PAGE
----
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Deere Warns of Lower Profits in 2020 on Lingering Trade Tensions
By Rajesh Kumar Singh
CHICAGO, Nov 27 (Reuters) - Deere & Co. on Wednesday warned of lower earnings next year after reporting a fall in quarterly profits, hurt by trade tensions as well as poor weather in the U.S. farm belt that has slowed equipment purchases by farmers.
The profit warning sent the company’s shares sinking 4.6% in premarket trading.
The world’s largest farm equipment maker expects net income of $2.7 billion to $3.1 billion next year, lower than $3.25 billion in 2019. The forecast is lower than Refinitiv’s average analyst estimate of $3.5 billion for 2020.
“Lingering trade tensions coupled with a year of difficult growing and harvesting conditions have caused many farmers to become cautious about making major investments in new equipment,” said new Chief Executive John May.
The Moline, Illinois-based company said it had undertaken a series of measures to manage costs. While it did not share the details of those measures, its research and development and selling, administrative, and general expenses are projected to decline next year.
Capital expenditure is also forecast to be lower in 2020.
Deere gets a little over half of its revenue from the United States. Sales have taken a hit in the wake of the U.S.-China trade war that has dented U.S. agricultural exports, leaving farmers struggling to turn a profit.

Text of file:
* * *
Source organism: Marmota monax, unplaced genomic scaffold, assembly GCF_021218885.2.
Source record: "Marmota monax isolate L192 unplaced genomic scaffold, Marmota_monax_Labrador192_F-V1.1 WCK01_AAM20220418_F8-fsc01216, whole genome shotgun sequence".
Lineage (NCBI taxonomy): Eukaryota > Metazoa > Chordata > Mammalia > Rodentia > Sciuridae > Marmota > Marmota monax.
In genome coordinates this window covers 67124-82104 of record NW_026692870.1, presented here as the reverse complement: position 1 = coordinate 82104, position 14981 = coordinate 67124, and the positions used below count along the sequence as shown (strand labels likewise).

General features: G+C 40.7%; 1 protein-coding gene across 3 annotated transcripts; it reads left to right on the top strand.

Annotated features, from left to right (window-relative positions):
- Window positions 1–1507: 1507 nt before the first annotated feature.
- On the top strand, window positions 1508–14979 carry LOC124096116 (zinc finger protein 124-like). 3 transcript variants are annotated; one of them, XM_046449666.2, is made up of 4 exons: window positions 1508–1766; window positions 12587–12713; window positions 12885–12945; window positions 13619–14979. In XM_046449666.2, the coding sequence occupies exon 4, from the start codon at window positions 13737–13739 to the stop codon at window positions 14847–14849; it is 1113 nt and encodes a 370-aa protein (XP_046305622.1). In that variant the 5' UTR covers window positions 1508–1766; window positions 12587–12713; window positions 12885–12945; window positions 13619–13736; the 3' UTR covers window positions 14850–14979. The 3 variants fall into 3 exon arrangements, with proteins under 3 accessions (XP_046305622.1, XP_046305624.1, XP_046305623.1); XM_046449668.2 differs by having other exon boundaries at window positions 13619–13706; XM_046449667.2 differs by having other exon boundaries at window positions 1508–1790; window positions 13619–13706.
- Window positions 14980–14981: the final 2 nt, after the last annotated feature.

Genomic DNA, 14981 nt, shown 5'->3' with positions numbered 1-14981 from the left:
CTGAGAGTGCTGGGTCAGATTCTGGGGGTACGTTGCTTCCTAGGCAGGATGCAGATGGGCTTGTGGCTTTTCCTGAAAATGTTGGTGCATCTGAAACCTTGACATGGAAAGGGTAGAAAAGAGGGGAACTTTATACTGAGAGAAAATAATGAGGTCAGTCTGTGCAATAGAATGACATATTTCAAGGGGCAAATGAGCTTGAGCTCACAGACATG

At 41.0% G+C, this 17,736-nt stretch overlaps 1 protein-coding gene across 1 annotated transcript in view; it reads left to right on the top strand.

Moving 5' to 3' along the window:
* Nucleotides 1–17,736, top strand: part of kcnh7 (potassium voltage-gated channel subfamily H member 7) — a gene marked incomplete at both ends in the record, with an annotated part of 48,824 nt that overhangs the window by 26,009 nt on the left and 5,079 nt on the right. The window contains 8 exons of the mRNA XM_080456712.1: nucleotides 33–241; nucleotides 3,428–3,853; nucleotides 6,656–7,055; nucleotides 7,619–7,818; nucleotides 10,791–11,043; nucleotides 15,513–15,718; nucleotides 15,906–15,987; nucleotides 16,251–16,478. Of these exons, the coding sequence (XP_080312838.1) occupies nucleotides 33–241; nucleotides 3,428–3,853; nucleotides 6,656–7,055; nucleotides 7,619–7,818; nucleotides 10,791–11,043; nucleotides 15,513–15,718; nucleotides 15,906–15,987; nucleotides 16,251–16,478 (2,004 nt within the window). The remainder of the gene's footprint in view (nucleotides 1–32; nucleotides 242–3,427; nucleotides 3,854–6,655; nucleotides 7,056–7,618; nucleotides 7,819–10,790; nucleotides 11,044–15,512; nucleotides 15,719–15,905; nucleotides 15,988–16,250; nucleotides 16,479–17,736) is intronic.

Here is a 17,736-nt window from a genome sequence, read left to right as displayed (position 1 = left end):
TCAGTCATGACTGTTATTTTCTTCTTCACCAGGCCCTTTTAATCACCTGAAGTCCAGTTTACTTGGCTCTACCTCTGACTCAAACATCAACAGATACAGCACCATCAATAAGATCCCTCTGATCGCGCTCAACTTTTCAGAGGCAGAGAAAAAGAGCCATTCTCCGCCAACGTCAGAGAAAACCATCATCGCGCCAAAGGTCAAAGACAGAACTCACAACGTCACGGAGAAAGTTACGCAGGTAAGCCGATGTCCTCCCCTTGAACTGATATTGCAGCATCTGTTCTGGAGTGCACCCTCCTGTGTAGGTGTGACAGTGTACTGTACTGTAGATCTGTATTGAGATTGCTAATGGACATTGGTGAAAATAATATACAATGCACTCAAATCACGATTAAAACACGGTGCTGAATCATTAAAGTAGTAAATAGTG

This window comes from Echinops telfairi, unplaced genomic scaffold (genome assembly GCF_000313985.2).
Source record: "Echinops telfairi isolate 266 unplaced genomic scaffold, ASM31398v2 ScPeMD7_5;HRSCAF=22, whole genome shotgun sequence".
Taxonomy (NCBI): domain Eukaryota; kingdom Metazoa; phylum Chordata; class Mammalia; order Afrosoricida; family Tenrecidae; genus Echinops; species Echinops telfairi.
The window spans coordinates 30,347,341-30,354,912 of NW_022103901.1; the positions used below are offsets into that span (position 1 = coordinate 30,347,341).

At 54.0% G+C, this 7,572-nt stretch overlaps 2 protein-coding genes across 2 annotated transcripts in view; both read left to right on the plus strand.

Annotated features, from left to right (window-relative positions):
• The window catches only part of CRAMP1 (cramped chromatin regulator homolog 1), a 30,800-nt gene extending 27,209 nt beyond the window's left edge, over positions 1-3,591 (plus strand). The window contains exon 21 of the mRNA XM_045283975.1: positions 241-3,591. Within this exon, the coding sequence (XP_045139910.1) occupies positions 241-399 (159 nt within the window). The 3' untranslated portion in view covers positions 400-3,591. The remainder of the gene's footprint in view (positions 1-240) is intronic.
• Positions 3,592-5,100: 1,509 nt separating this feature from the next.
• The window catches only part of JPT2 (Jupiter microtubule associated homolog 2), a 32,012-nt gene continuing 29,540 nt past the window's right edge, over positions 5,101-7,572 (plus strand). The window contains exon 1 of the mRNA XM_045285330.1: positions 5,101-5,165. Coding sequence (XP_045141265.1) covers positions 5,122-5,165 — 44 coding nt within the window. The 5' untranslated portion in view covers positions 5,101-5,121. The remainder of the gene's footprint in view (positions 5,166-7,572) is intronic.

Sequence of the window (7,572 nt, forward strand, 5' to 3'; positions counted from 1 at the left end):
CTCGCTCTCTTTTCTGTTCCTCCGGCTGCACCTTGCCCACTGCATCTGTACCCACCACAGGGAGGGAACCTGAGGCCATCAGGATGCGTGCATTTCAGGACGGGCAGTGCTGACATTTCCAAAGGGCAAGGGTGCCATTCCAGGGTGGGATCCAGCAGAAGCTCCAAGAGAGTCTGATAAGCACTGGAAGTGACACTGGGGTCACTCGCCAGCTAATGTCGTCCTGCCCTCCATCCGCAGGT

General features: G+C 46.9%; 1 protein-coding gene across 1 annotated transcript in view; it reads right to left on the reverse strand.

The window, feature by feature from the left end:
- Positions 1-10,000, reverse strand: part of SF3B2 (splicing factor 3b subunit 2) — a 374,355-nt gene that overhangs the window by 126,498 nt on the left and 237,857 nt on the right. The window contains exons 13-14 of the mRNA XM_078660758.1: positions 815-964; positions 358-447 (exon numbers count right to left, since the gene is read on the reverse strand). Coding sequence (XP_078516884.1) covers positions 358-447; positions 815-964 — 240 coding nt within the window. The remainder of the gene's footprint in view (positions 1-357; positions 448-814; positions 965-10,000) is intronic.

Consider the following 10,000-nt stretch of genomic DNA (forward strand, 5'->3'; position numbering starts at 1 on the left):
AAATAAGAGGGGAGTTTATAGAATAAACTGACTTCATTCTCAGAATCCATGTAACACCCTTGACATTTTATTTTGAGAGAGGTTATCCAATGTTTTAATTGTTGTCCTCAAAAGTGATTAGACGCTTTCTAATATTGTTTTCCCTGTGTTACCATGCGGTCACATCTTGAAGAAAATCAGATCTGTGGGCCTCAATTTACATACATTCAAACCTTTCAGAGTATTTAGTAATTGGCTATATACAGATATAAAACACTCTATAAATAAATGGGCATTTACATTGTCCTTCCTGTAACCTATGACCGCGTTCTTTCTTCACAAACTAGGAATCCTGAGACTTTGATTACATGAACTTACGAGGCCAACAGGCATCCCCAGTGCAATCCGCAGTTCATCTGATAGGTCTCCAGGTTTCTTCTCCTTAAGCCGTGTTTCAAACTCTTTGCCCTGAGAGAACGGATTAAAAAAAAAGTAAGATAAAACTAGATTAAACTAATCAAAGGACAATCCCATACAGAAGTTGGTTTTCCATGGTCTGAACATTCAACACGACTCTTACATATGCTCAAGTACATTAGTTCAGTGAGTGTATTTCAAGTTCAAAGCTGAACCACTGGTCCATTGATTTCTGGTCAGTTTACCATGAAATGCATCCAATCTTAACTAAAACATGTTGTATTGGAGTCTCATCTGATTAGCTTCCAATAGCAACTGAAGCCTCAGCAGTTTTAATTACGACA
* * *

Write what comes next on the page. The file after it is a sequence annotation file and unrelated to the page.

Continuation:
The U.S. Agriculture Department estimates that principal crop cash receipts, an important indicator for equipment demand, in 2019 will hit the lowest level in at least eight years. A sharp decline in U.S. corn exports and President Donald Trump’s ethanol policy have further pressured farm incomes.
Poor weather, meanwhile, has delayed the harvest in the U.S. grain belt.
In response to the weak equipment demand, Deere has cut production and laid off workers.
It expects global agriculture and turf equipment sales to decline 5% to 10% next year. Industry sales of farm equipment in the U.S. and Canada are forecast to decline about 5% decline on the back of lower demand for large equipment.
Sales of Deere’s construction and forestry machines are projected to be down 10% to 15% in 2020.
It reported an adjusted profit of $2.14 per share in the latest quarter, down from $2.30 per share last year.
Equipment sales were up in the quarter from a year ago. But profit from those sales declined due to higher operating expenses.
Operating-lease losses resulted in lower quarterly profits at the financial services division. (Reporting by Rajesh Kumar Singh; editing by Chizu Nomiyama and Bernadette Baum)
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